If you’ve had an injury, whether or not it required surgery, physical therapy is often a key part of recovery. Finding the right physical therapist is an important part of ensuring that your recovery goes according to plan and that you return to full health.
The key here is to find the RIGHT physical therapist. Finding A physical therapist is easy. Physical therapy clinics are all over the place. Not all physical therapy is the same so you want to make sure that you find the right therapist for your needs.
In order to find the right PT for you there are five questions you should ask prior to starting treatment. If you interview any medical professional and they dismiss your questions it’s perfectly reasonable to seek out another option.
- What will a typical session look like?
Will you see the same physical therapist each time? Will you work with a physical therapy assistant? Will you receive manual therapy? How long are the sessions? These may or may not be concerns for you but they may be important factors in deciding on where you will complete your physical therapy.
- What do you expect from me?
Physical therapy is a two-way street. PT’s usually expect you to perform home exercises on your own to both expedite the process and help ingrain new movement patterns that will reduce the chance of future injury. Some therapists expect more than others and if you are uncomfortable with what your therapist may expect have this discussion early on so neither party has bad feelings.
- What is your treatment philosophy?
Every therapist has their own treatment philosophy. While many of us share similar philosophies and guiding principles, we all have different influences that make our treatments unique. Subsequently, not every therapist’s approach will be the right fit for what you need.
- What expertise do you possess that makes you uniquely qualified to treat my condition?
Most PT’s receive similar formal educations, however we tend to specialize after getting our degrees based on our interests, experience, continuing education courses, professional influences, further readings, etc. While some therapists specialize in orthopedics, others specialize in vestibular rehab or even sub-specialize in sports or concussions. Try to find a therapist who can best address your needs.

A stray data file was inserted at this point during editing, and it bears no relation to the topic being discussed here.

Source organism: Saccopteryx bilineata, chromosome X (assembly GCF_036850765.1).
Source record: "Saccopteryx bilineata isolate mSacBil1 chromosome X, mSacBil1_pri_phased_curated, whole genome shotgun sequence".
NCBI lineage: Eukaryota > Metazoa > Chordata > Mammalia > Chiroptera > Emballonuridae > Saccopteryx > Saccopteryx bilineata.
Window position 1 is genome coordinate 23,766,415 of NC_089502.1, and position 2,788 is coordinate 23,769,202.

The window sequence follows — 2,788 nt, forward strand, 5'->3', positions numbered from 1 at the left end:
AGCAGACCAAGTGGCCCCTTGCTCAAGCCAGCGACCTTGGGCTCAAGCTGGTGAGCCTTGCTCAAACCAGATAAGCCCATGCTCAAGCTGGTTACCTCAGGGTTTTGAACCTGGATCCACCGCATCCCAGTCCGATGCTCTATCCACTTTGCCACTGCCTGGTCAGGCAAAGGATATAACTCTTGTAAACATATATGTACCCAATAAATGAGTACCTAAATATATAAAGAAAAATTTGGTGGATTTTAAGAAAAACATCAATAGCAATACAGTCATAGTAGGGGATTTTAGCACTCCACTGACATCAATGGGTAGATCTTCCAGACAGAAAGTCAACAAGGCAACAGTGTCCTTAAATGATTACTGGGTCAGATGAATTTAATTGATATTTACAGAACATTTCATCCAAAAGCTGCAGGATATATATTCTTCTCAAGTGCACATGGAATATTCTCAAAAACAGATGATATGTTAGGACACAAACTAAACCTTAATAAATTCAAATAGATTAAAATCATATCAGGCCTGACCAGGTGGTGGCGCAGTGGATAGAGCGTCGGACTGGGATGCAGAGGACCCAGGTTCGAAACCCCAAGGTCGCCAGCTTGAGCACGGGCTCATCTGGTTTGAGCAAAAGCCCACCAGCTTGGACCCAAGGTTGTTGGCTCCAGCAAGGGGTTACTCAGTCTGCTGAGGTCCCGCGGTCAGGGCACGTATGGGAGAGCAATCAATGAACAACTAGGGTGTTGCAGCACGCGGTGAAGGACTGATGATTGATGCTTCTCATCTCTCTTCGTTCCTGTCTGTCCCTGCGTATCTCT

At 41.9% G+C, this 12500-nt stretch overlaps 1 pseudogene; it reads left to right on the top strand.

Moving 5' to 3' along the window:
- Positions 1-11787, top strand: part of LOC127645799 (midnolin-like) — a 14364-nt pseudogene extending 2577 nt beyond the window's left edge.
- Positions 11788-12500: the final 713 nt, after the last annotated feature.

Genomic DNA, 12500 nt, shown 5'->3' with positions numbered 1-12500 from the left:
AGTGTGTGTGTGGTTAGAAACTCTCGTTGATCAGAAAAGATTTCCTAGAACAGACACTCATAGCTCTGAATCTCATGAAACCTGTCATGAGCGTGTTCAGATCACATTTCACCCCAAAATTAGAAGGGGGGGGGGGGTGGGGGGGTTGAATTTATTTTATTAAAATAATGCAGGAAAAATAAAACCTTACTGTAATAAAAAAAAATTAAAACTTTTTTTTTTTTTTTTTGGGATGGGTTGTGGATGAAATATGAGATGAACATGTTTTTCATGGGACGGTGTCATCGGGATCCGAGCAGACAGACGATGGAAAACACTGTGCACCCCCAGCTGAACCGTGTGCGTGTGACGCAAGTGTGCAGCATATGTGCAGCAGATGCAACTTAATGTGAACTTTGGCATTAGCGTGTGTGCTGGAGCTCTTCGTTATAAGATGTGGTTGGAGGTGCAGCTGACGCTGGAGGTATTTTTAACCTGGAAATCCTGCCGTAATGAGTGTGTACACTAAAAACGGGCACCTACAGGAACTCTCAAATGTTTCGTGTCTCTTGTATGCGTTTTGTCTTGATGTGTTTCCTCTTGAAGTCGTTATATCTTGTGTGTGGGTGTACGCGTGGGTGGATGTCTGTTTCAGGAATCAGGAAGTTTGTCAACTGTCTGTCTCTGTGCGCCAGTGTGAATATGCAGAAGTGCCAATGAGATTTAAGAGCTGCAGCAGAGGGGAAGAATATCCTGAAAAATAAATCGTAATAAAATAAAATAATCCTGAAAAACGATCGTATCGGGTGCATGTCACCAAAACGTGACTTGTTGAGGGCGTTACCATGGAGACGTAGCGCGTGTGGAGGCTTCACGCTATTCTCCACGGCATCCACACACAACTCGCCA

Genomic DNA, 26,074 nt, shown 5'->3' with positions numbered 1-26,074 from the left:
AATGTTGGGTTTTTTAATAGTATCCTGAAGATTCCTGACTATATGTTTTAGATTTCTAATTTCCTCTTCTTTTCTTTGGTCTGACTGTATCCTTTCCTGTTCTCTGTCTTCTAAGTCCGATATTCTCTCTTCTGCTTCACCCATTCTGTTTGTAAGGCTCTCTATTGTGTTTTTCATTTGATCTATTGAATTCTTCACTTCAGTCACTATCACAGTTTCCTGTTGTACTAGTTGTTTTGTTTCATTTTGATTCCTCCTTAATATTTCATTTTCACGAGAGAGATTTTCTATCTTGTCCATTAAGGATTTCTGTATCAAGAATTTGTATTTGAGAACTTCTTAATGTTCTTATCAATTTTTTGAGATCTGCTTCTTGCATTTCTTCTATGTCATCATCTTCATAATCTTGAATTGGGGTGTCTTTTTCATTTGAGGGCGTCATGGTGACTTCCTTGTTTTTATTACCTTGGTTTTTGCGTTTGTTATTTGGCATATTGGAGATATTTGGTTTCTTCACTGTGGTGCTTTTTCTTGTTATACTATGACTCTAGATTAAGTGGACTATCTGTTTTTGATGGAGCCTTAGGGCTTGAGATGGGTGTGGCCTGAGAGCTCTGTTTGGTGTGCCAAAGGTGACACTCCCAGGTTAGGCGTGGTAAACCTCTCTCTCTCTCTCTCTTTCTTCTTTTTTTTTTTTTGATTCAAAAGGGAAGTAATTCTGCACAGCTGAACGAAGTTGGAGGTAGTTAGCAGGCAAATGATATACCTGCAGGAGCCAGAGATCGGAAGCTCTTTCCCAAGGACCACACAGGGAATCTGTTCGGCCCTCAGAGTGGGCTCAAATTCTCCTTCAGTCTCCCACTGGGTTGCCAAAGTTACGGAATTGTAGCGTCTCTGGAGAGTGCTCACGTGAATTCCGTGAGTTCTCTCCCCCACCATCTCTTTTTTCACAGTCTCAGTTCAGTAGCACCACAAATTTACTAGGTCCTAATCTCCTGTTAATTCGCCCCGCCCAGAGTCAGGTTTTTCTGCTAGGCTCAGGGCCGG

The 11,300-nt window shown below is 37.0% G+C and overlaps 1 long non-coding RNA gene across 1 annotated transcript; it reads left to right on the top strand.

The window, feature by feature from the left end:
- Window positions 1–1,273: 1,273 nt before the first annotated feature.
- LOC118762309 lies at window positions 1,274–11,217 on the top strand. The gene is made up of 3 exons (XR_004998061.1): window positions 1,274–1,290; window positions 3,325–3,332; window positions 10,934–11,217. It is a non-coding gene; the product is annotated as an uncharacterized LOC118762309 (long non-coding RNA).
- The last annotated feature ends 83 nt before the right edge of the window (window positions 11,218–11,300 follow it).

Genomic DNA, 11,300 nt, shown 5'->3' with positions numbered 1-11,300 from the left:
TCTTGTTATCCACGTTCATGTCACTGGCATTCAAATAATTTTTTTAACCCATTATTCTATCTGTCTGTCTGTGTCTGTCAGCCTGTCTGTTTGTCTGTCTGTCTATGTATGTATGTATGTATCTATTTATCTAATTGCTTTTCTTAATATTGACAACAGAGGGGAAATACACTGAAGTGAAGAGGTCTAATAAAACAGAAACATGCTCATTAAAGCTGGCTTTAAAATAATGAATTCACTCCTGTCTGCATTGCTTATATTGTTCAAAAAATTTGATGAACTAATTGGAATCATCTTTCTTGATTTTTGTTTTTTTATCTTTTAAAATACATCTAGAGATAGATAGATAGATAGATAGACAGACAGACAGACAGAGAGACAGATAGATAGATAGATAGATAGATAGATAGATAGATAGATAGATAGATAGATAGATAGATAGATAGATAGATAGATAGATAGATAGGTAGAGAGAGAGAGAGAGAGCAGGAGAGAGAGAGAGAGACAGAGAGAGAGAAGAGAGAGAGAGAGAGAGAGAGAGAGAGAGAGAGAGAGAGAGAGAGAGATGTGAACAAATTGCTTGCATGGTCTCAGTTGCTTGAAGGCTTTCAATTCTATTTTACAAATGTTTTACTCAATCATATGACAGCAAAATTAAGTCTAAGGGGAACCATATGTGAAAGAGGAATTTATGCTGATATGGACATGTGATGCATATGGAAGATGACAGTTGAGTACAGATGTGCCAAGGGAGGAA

- How can you assure that I will receive the right care for my unique situation?
Some clinics see multiple people an hour, while some therapists see one person an hour. Some provide a standard protocol for an injury, while others individualize their practice. Make sure to find the therapist who is uniquely qualified, perhaps with a special interest in your issue, and a clinic that fits your expectations.
- What doctors do you work the most with?
Many times doctors will have preferred physical therapists depending on issues and results those PT’s have historically gained. It is important to ask about this connection and understand the complete communication that both parties can be in to gain you the results you are looking for.
Throughout the process there should be open communication between you, your therapist, and your physician. Recovery is a joint effort and you should always be able to receive answers to your questions. This keeps everyone on the same page and helps to assure that you are receiving the best interventions for your condition.
These questions should help you to find a physical therapist when you may be navigating unfamiliar territory. Make sure you are comfortable with the PT you choose because therapy often lasts several weeks or months and you should be happy and comfortable with your decision.